One of the biggest burdens on a professional athlete is the constant threat of relocation via trade, contract termination, and even draft. Under the old CBA, Newly-signed players in MLS had their relocation expenses covered up to $5,000, with draftees having an option to take $3,500 in cash instead of the $5,000 in relocation costs. Likely because of the sudden nature of their relocation, traded players received greater benefits, including relocation expenses, 2 months of reimbursement for rent or mortgage (up to $2,000 per month), 21 days of housing and meal expenses, 10 days of car rental, and two round-trip plane tickets for the player along with one round-trip plane ticket for each family member. Finally, players who have their contracts terminated received relocation expenses as well as reimbursement of two months of rent or mortgage up to $2,000 per month.
The now-expired CBA also contained provisions regarding players’ travel expenses. Along with providing for players’ transportation and lodging on road trips, players were each entitled to $75 per diem, including $15 for breakfast, $20 for lunch, $30 for dinner, and $10 for "additional" expenses.
Although midseason friendlies were a controversial topic among fans, in many instances players directly benefited from them. Any player who made the 18-man roster in a friendly against one of eight premium opponents received either a $1,500 or $2,000 appearance fee, depending on the opponent. For more typical friendlies, players would not receive an appearance fee for the first game in which the player made the 18-man roster, but would receive appearance fees on an escalating scale starting at $500 and rising to $1,000 for each additional game.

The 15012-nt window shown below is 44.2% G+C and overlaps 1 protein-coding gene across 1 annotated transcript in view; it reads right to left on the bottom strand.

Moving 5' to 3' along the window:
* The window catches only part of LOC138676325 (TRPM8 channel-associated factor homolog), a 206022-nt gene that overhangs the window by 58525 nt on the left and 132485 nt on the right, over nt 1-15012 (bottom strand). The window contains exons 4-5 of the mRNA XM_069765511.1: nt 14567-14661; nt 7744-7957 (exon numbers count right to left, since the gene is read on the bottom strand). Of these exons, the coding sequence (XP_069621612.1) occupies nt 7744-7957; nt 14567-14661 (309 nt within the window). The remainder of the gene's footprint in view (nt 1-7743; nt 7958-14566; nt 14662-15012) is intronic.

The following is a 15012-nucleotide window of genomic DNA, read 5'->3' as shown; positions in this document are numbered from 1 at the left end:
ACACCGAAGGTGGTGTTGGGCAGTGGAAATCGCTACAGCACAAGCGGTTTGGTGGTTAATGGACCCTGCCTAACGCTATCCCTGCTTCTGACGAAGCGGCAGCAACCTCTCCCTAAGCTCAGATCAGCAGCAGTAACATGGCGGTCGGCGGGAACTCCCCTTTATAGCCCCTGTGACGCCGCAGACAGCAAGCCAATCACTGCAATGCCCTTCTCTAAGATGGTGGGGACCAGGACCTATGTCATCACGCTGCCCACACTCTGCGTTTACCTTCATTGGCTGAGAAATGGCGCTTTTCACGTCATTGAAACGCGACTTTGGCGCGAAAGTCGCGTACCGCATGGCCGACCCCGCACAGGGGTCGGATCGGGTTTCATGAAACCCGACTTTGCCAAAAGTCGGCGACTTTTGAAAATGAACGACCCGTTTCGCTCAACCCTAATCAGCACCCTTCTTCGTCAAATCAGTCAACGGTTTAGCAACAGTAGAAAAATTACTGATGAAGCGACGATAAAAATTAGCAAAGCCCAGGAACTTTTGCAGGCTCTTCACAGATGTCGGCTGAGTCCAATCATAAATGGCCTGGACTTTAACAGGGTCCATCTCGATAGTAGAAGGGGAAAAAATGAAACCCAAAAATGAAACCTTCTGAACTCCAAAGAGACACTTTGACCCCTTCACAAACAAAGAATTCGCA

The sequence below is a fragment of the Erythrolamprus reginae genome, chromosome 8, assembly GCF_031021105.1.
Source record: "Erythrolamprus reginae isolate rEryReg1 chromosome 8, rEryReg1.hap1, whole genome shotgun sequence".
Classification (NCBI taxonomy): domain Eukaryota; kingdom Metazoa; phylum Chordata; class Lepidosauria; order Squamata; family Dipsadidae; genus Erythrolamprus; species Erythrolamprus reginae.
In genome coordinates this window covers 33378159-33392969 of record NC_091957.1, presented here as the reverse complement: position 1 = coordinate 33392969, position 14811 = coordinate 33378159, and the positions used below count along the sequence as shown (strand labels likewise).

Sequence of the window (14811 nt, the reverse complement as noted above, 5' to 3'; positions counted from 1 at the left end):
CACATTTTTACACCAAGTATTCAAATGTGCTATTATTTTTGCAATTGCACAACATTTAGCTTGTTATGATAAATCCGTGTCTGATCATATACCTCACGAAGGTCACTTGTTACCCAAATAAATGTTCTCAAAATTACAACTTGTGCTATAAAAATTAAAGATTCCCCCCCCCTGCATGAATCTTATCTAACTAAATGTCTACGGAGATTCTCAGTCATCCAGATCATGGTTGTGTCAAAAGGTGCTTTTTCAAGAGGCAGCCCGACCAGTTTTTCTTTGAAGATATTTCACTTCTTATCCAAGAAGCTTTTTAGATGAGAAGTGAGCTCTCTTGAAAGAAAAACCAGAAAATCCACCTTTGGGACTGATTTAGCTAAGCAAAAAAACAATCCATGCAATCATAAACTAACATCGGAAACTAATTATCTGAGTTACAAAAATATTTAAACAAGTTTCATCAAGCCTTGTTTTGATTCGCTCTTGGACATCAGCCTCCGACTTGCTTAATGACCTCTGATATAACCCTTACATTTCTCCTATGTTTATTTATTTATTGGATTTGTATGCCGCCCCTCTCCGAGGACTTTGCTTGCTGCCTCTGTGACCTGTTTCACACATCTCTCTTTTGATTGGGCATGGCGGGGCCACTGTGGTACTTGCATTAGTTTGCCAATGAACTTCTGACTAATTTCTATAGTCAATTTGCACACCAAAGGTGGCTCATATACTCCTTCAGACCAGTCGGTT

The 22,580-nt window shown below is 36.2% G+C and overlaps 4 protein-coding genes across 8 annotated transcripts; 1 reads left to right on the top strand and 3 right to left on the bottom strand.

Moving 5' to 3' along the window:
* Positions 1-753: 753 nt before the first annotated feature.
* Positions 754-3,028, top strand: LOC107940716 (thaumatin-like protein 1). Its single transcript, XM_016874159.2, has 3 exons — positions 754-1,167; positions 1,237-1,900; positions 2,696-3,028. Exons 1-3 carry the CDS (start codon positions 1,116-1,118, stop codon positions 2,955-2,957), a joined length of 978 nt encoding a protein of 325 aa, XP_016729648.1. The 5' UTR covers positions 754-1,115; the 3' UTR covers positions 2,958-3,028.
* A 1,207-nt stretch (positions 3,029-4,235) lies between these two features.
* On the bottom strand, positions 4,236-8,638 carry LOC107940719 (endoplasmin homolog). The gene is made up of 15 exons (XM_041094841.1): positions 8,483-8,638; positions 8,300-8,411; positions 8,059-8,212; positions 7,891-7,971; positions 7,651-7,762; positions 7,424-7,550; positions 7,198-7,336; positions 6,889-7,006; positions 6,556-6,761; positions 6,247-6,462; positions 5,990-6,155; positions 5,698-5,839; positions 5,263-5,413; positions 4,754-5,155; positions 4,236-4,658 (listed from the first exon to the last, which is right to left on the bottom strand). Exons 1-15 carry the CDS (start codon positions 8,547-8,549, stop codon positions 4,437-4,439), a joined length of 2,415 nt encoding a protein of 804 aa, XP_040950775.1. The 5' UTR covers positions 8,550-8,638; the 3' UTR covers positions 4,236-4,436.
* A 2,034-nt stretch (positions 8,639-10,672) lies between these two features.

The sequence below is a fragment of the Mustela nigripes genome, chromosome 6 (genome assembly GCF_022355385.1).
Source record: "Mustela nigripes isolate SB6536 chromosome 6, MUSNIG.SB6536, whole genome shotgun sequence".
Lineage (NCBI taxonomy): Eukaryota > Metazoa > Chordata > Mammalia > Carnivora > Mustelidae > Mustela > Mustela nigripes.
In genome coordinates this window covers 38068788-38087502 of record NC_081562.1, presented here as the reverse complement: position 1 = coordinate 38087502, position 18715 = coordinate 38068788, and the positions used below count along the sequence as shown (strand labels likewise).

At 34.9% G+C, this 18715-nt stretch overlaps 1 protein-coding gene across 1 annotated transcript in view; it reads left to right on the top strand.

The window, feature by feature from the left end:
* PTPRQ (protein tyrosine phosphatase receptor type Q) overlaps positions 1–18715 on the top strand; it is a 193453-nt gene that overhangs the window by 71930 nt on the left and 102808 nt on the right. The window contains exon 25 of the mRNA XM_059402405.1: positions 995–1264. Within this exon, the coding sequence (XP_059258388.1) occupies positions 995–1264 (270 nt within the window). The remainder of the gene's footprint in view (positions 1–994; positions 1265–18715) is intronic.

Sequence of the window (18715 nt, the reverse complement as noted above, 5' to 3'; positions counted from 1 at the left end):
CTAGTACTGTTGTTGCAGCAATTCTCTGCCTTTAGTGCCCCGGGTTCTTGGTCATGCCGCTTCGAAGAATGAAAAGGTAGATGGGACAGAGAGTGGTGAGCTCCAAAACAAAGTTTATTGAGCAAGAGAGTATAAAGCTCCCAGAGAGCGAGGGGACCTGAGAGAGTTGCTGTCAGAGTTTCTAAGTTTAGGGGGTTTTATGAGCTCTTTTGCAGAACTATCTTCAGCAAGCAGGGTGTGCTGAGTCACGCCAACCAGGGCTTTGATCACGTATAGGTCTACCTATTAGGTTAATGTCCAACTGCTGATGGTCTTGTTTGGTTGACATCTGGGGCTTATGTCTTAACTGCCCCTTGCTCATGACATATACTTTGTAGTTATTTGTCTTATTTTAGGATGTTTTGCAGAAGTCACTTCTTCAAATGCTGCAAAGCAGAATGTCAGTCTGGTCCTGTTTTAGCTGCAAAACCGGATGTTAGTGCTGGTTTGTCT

In addition to appearance fees for friendlies, players were entitled to an escalating scale of club promotional appearances, starting at $250 and rising, based on a few factors, as high as $750 per appearance. Charitable appearances, likely including appearances with the Portland Timbers’ Stand Together program, were excluded from this fee scale.
The CBA also had provisions regarding bonuses for performance in competitive games. For every MLS regular-season game won, a team’s players would collectively receive a $4,500 bonus to be divided among the players. If that team won the Supporters’ Shield, the players collectively received a $50,000 bonus. Finally, the MLS Cup winning team collectively took home a $200,000 bonus, which, assuming equal distribution across a 30-man roster, breaks down to $6,667 per player. Finally, the old CBA contained a provision whereby half of the winnings from any other tournament, up to $750,000, would be given to the players.